Following the large demonstration against Uber and other apps in the centre of London on June 11, announced by the Licensed Taxi Drivers Association (LTDA), cities like Paris and Berlin will follow the London-lead and also protest on that day.
Spanish and Italian taxi associations have also called up their members to demonstrate in Madrid, Barcelona, Milan and Rome. The London protest is likely to centre on Parliament Square, Trafalgar Square and along Whitehall.
London’s taxi drivers say Uber’s use of minicabs together with the app, effectively working as a taximeter, measuring time and distance, makes the service illegal. Normally minicabs are pre-booked via their office and a price for the trip is agreed. In effect, the booking software lets the minicabs ply for hire, something only taxis are allowed to do in the British capital. LTDA had initially announced a judicial review.
In its response the London regulator, Transport for London (TfL), which regulates London’s taxis and private-hire vehicles, finds the law ‘unclear’. Following the LTDA’s action TfL is now seeking a binding decision from the High Court. This is not likely to be given before the end of the year.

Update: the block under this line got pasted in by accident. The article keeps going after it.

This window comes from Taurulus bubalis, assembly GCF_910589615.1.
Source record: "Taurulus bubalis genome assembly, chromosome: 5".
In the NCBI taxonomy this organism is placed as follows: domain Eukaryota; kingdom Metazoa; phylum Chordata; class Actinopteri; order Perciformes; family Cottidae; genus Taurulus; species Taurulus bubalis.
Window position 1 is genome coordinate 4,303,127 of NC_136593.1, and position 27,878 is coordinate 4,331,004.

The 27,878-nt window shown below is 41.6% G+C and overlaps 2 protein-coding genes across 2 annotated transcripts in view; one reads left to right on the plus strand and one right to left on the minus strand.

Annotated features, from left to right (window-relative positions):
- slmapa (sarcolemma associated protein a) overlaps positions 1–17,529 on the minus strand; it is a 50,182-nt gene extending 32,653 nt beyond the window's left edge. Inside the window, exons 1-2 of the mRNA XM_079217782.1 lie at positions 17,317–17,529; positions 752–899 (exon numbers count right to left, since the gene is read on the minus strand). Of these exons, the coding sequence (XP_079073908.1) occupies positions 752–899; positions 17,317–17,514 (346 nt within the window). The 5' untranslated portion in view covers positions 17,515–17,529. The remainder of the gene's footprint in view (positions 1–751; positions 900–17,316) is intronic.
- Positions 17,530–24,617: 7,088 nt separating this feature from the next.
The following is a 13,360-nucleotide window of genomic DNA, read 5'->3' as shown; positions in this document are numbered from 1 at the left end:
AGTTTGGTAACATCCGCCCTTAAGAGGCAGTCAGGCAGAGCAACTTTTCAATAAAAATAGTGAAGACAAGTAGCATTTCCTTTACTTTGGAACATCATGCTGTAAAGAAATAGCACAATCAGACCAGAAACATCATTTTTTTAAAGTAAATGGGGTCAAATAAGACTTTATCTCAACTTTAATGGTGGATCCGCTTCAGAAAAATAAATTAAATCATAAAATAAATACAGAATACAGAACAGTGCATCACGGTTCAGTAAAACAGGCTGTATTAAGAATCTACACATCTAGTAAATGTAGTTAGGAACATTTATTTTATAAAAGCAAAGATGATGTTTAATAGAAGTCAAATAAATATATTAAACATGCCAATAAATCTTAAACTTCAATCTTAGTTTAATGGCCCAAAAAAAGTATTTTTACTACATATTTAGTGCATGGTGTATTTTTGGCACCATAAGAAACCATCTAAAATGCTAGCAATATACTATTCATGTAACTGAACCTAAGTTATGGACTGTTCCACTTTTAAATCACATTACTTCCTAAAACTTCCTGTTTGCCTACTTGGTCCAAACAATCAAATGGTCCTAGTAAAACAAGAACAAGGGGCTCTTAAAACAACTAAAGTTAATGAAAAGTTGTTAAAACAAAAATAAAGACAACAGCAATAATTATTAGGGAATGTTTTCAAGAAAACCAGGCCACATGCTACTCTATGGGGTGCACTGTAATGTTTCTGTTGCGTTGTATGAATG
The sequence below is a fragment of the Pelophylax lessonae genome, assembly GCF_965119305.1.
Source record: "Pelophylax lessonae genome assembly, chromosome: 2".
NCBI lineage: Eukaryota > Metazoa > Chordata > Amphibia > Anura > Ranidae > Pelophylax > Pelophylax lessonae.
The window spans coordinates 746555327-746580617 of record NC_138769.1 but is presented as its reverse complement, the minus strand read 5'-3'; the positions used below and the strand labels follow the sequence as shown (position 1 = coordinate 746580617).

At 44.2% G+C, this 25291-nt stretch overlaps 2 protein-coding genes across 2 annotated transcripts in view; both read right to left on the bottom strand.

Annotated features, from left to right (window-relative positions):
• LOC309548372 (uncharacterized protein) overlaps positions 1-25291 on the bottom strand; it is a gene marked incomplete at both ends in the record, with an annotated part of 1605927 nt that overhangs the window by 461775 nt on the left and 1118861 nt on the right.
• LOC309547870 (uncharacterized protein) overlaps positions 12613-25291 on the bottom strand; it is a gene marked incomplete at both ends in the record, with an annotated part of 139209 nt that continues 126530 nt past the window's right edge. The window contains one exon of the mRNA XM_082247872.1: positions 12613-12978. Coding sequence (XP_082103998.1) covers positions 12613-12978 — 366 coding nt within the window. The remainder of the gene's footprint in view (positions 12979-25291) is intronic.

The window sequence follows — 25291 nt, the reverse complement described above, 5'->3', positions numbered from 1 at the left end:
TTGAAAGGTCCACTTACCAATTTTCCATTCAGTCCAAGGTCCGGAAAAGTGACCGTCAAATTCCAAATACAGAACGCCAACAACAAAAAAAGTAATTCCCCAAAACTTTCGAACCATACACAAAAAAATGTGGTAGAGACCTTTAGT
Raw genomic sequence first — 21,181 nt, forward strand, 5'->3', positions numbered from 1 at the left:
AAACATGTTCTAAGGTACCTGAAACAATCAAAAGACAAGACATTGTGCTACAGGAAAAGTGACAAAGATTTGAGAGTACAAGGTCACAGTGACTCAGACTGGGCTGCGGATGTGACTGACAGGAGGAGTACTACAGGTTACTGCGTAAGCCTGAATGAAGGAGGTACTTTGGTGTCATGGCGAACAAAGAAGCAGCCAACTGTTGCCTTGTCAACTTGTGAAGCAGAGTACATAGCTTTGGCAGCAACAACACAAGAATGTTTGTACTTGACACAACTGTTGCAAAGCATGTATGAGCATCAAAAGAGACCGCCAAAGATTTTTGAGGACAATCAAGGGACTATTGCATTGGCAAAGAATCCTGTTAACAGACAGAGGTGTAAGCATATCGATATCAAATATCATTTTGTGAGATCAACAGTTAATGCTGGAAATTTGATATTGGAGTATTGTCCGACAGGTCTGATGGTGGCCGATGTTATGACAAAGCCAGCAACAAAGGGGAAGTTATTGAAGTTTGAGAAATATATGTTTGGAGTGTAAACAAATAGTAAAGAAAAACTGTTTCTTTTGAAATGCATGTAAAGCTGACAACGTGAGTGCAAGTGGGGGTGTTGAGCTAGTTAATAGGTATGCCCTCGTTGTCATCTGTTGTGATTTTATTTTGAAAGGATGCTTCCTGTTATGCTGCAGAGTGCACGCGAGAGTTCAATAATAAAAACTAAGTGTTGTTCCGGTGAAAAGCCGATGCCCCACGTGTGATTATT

In The Guardian newspaper, LTDA’s general secretary Steve McNamara described this approach as “a stalling tactic preventing the union from calling a judicial review”: “It is crystal clear Uber are breaching the Private Hire Act,” he said. Part of the London protest undoubtedly has to do with the move by the previously ‘cab-friendly’ app Hailo to extend its service –previoulsy limited to black cabs, making it very popular with London cabbies- to private hire.
In the same newspaper, Uber’s UK-manager Jo Bertram commented “it was only increasing the size of the market” and “it’s opening up private hire to people who wouldn’t use it before.” She also said existing regulations did not reflect the change in technology and added that Uber would welcome the High Court’s scrutiny. Where and how Uber exactly pays taxes on its trips, is a closely-guarded question. Passengers are charged through a third-party payment system in The Netherlands.
• London’s protest has hit a nerve in other European capitals: anti-Americanism is not usually far away.